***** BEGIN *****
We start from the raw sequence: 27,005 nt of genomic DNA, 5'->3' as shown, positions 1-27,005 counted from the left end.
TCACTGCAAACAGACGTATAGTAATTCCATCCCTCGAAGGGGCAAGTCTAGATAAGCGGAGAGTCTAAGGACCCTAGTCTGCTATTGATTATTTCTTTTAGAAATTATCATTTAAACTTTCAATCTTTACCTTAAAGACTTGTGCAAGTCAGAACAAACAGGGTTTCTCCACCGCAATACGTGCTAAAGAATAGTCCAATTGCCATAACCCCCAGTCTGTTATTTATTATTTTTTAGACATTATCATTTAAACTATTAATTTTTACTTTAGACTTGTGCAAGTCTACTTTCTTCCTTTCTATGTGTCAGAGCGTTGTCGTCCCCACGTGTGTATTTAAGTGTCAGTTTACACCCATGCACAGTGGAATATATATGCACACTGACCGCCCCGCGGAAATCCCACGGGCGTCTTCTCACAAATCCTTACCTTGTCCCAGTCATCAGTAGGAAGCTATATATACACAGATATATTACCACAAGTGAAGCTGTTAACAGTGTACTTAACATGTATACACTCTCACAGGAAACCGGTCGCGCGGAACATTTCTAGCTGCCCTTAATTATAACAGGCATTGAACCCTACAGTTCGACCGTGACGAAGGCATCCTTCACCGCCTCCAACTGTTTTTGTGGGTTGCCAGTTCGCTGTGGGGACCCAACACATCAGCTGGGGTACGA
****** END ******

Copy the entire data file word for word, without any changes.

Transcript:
We start from the raw sequence: 27,005 nt of genomic DNA, 5'->3' as shown, positions 1-27,005 counted from the left end.
TCACTGCAAACAGACGTATAGTAATTCCATCCCTCGAAGGGGCAAGTCTAGATAAGCGGAGAGTCTAAGGACCCTAGTCTGCTATTGATTATTTCTTTTAGAAATTATCATTTAAACTTTCAATCTTTACCTTAAAGACTTGTGCAAGTCAGAACAAACAGGGTTTCTCCACCGCAATACGTGCTAAAGAATAGTCCAATTGCCATAACCCCCAGTCTGTTATTTATTATTTTTTAGACATTATCATTTAAACTATTAATTTTTACTTTAGACTTGTGCAAGTCTACTTTCTTCCTTTCTATGTGTCAGAGCGTTGTCGTCCCCACGTGTGTATTTAAGTGTCAGTTTACACCCATGCACAGTGGAATATATATGCACACTGACCGCCCCGCGGAAATCCCACGGGCGTCTTCTCACAAATCCTTACCTTGTCCCAGTCATCAGTAGGAAGCTATATATACACAGATATATTACCACAAGTGAAGCTGTTAACAGTGTACTTAACATGTATACACTCTCACAGGAAACCGGTCGCGCGGAACATTTCTAGCTGCCCTTAATTATAACAGGCATTGAACCCTACAGTTCGACCGTGACGAAGGCATCCTTCACCGCCTCCAACTGTTTTTGTGGGTTGCCAGTTCGCTGTGGGGACCCAACACATCAGCTGGGGTACGA